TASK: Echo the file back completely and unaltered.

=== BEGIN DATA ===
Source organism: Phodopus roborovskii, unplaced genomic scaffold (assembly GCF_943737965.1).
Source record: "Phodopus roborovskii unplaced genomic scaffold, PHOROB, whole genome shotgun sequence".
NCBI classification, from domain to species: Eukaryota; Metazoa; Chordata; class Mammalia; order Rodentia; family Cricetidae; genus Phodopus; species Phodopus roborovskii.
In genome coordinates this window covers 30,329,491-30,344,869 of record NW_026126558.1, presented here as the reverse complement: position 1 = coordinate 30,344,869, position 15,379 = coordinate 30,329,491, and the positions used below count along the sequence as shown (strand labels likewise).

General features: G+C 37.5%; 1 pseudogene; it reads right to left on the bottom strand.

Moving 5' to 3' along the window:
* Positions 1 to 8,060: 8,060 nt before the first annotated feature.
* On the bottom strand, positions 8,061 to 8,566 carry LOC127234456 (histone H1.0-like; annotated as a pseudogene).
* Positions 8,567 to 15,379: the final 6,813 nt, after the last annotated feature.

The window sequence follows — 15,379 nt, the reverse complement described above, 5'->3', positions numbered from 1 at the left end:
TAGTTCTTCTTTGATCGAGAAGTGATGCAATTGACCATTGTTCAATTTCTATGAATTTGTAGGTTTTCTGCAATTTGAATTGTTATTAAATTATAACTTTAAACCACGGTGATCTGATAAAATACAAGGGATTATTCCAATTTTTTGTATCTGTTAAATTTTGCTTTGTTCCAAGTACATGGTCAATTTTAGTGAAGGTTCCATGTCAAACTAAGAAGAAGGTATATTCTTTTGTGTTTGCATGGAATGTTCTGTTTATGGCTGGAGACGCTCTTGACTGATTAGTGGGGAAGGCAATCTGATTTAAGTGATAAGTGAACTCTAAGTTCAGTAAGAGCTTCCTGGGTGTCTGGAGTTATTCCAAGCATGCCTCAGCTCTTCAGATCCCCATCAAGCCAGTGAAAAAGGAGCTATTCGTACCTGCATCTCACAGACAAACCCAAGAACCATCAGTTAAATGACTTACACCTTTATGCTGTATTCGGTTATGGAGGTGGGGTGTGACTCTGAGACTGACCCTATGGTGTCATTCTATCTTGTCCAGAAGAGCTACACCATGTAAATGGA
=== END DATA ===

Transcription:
Source organism: Phodopus roborovskii, unplaced genomic scaffold (assembly GCF_943737965.1).
Source record: "Phodopus roborovskii unplaced genomic scaffold, PHOROB, whole genome shotgun sequence".
NCBI classification, from domain to species: Eukaryota; Metazoa; Chordata; class Mammalia; order Rodentia; family Cricetidae; genus Phodopus; species Phodopus roborovskii.
In genome coordinates this window covers 30,329,491-30,344,869 of record NW_026126558.1, presented here as the reverse complement: position 1 = coordinate 30,344,869, position 15,379 = coordinate 30,329,491, and the positions used below count along the sequence as shown (strand labels likewise).

General features: G+C 37.5%; 1 pseudogene; it reads right to left on the bottom strand.

Moving 5' to 3' along the window:
* Positions 1 to 8,060: 8,060 nt before the first annotated feature.
* On the bottom strand, positions 8,061 to 8,566 carry LOC127234456 (histone H1.0-like; annotated as a pseudogene).
* Positions 8,567 to 15,379: the final 6,813 nt, after the last annotated feature.

The window sequence follows — 15,379 nt, the reverse complement described above, 5'->3', positions numbered from 1 at the left end:
TAGTTCTTCTTTGATCGAGAAGTGATGCAATTGACCATTGTTCAATTTCTATGAATTTGTAGGTTTTCTGCAATTTGAATTGTTATTAAATTATAACTTTAAACCACGGTGATCTGATAAAATACAAGGGATTATTCCAATTTTTTGTATCTGTTAAATTTTGCTTTGTTCCAAGTACATGGTCAATTTTAGTGAAGGTTCCATGTCAAACTAAGAAGAAGGTATATTCTTTTGTGTTTGCATGGAATGTTCTGTTTATGGCTGGAGACGCTCTTGACTGATTAGTGGGGAAGGCAATCTGATTTAAGTGATAAGTGAACTCTAAGTTCAGTAAGAGCTTCCTGGGTGTCTGGAGTTATTCCAAGCATGCCTCAGCTCTTCAGATCCCCATCAAGCCAGTGAAAAAGGAGCTATTCGTACCTGCATCTCACAGACAAACCCAAGAACCATCAGTTAAATGACTTACACCTTTATGCTGTATTCGGTTATGGAGGTGGGGTGTGACTCTGAGACTGACCCTATGGTGTCATTCTATCTTGTCCAGAAGAGCTACACCATGTAAATGGA